This week, the editors discuss stories in The New York Times Magazine, The New Republic, and The New Yorker.


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00:26 My Cousin Was My Hero. Until the Day He Tried to Kill Me.
(Wil S. Hylton, May 8, 2019, The New York Times Magazine

“These are often snapshots or frames in the film of your life, and they don’t often take into account the frames that come after…something like this that is both personal and societal, you certainly should get applause for stepping forward and saying I did these things, I am responsible in this way, but the work continues forever and I agree that the applause can sound like absolution and it should not be.” –Aaron Gilbreath

In his essay, Hylton recounts being physically beaten by his cousin in an unprovoked attack. The piece also weaves in the deterioration, over a decade, of Hilton’s marriage, and examines how masculinity and the ideas around masculinity were a factor in both events.

The team discusses why these types of intimate family violence stories elicit a different reaction when written by women versus men and the tension surrounding the question of whom toxic masculinity hurts more: men or women?

11:06 “Going Under at the Playboy Club
(Josephine Livingstone, May 8, 2019, The New Republic)

“I think the thing we’re struggling over is intentional. Whether it was in 1963 or now, the idea that these women, these waiters, might sleep with you, is a big part of the business that is being sold.” –Kelly Stout

A follow-up to Gloria Steinem’s “A Bunny’s Tale” written in 1963, Livingstone’s piece is in explicit conversation with Steinem’s while grappling with gender performance at a place like The Playboy Club. The piece looks at how both writers examine how the playboy culture and the public conversation around it have changed in the ensuing years.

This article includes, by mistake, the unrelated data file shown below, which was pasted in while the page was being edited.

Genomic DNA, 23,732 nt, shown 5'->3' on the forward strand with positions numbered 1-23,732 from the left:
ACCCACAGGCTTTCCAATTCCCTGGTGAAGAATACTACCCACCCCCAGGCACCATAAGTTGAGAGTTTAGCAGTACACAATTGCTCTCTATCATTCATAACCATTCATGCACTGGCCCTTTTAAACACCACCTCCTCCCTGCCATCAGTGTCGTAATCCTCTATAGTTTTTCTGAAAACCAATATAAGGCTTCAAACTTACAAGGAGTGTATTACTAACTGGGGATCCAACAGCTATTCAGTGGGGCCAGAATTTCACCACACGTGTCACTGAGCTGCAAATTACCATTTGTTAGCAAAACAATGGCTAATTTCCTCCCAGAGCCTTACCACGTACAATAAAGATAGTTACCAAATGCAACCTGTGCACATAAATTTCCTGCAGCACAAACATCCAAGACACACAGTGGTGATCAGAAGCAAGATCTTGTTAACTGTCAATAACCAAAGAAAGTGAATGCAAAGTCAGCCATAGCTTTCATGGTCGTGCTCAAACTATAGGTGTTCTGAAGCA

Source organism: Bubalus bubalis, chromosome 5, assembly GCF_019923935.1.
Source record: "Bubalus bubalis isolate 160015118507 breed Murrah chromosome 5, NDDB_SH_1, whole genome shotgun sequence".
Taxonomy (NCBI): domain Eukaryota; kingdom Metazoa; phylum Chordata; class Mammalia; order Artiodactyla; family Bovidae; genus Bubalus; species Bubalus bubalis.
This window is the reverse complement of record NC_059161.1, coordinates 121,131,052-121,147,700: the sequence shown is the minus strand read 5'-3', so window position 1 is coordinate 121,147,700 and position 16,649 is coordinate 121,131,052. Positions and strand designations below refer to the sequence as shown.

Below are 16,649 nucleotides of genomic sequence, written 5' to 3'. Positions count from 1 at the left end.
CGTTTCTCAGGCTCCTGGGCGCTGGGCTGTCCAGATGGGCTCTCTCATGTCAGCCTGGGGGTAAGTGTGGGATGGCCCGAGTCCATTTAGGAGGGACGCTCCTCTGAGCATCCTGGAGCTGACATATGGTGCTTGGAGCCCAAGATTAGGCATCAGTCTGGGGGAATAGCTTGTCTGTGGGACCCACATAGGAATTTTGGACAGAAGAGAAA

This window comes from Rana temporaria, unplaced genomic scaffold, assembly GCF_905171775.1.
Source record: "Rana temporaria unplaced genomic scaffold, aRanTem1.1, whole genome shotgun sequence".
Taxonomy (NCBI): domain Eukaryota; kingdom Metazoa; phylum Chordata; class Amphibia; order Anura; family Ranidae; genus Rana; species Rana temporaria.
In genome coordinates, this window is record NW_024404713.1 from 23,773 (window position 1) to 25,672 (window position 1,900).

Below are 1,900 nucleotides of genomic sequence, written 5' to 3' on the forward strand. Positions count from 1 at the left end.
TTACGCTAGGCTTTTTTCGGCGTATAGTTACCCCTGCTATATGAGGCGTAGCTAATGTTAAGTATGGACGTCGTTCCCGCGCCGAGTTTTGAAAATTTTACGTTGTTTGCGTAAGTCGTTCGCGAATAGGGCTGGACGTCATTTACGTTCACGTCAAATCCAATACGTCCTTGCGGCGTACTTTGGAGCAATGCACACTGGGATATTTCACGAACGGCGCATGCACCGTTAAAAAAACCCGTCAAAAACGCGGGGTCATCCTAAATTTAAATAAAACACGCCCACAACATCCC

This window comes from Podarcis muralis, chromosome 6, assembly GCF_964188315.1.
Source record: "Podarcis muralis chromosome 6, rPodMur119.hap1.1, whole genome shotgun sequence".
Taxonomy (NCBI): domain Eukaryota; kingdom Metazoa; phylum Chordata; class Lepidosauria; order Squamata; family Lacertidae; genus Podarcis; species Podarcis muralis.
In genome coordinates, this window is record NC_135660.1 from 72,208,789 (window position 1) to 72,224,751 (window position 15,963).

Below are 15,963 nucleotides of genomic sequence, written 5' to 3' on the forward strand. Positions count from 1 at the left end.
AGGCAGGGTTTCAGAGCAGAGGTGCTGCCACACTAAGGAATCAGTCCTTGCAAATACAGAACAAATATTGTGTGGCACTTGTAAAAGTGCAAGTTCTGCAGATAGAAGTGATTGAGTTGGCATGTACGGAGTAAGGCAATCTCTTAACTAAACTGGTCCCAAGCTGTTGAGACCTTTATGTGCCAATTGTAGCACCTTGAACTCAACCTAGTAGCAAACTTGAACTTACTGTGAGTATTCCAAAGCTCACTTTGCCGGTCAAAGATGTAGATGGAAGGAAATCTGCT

The team touches on the economic dynamics at play in the piece and “the strange thorny mix of labor and gender representation issues.” They talk about performances of gender and interrogating our reactions to these performances. Finally they look at Livingstone’s and Steinem’s roles as both participants and observers and the inherent reductionist problem of journalism’s assumption that a particular glimpse into a world is more full than it is.

23:20How America’s Oldest Gun Maker Went Bankrupt: A Financial Engineering Mystery”
(Jesse Barron, May 1, 2019, The New York Times Magazine)

“A story nominally about guns that really isn’t about guns at all.” –Ethan Chiel

Gun manufacturer Remington was bought by a private equity firm who moved manufacturing to Alabama and, in the process, pushed the company to bankruptcy. It’s a story about debt and finance and municipal government that looks at how when debt transfer is dressed up as job creation, responsibility is lost.

The team discusses the complex machinations of American finance and how the actual functioning of a company doesn’t always have to do with whether they live or die. Meanwhile, people’s belief that these things are happening in the free market, that meritocracy and supply and demand are the only things dictating whether companies survive, obscures what is really happening while allowing us to feel protected.

33:10The Race to Develop the Moon
(Rivka Galchen, April 29, 2019, The New Yorker)

“For fresh starts we used to have California, go west. Now we go up to the moon.” –Aaron Gilbreath

Galchen explores a renewed interest in the moon by China, Japan, Isreal, India, the EU, and the US. Not as a place to stake a claim for political reasons, as it was in the 60s and 70s, but as a place to exploit and monetize resources and start businesses.

The team discusses what might happen if we take our capitalist, resource-exploiting culture beyond our planet and whether we can bring our ability to observe and reflect on the human experience with us as well.

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Produced by Longreads and Charts & Leisure.

The Top 5 Longreads of the Week

Close-up of an ampoule that contains a medium for stem cell storage at the UK Stem Cell Bank, north London, England, May 19, 2004. (Photo by Peter Macdiarmid/Getty Images)

This week, we’re sharing stories from Caroline Chen, Keri Bertino, Ann Friedman, Allison Williams, and Brian Payton.